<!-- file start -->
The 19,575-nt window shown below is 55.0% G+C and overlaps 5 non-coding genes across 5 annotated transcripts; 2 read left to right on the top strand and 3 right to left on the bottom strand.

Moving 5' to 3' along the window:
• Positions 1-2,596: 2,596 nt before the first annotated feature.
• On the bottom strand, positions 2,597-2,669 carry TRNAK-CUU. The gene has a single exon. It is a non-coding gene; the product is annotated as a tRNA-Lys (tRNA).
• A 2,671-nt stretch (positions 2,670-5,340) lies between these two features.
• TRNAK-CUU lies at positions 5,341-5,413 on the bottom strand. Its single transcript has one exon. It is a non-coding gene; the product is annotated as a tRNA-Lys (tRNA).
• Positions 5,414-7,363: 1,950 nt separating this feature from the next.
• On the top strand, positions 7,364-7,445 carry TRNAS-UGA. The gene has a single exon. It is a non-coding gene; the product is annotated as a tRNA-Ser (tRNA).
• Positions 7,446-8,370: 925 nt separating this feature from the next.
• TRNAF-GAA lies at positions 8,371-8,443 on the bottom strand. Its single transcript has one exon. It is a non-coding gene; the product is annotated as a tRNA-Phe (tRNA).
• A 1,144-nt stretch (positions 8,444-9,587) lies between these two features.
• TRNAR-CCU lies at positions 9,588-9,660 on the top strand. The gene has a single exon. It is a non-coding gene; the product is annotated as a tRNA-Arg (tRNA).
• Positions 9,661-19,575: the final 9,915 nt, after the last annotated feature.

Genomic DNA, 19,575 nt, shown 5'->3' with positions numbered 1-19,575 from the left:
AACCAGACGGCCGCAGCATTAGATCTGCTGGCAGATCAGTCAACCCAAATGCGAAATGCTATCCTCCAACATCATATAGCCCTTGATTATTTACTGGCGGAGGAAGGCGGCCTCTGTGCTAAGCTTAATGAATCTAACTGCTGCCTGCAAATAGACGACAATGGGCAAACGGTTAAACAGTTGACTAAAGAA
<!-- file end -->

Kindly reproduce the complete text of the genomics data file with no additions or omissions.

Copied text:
The 19,575-nt window shown below is 55.0% G+C and overlaps 5 non-coding genes across 5 annotated transcripts; 2 read left to right on the top strand and 3 right to left on the bottom strand.

Moving 5' to 3' along the window:
• Positions 1-2,596: 2,596 nt before the first annotated feature.
• On the bottom strand, positions 2,597-2,669 carry TRNAK-CUU. The gene has a single exon. It is a non-coding gene; the product is annotated as a tRNA-Lys (tRNA).
• A 2,671-nt stretch (positions 2,670-5,340) lies between these two features.
• TRNAK-CUU lies at positions 5,341-5,413 on the bottom strand. Its single transcript has one exon. It is a non-coding gene; the product is annotated as a tRNA-Lys (tRNA).
• Positions 5,414-7,363: 1,950 nt separating this feature from the next.
• On the top strand, positions 7,364-7,445 carry TRNAS-UGA. The gene has a single exon. It is a non-coding gene; the product is annotated as a tRNA-Ser (tRNA).
• Positions 7,446-8,370: 925 nt separating this feature from the next.
• TRNAF-GAA lies at positions 8,371-8,443 on the bottom strand. Its single transcript has one exon. It is a non-coding gene; the product is annotated as a tRNA-Phe (tRNA).
• A 1,144-nt stretch (positions 8,444-9,587) lies between these two features.
• TRNAR-CCU lies at positions 9,588-9,660 on the top strand. The gene has a single exon. It is a non-coding gene; the product is annotated as a tRNA-Arg (tRNA).
• Positions 9,661-19,575: the final 9,915 nt, after the last annotated feature.

Genomic DNA, 19,575 nt, shown 5'->3' with positions numbered 1-19,575 from the left:
AACCAGACGGCCGCAGCATTAGATCTGCTGGCAGATCAGTCAACCCAAATGCGAAATGCTATCCTCCAACATCATATAGCCCTTGATTATTTACTGGCGGAGGAAGGCGGCCTCTGTGCTAAGCTTAATGAATCTAACTGCTGCCTGCAAATAGACGACAATGGGCAAACGGTTAAACAGTTGACTAAAGAA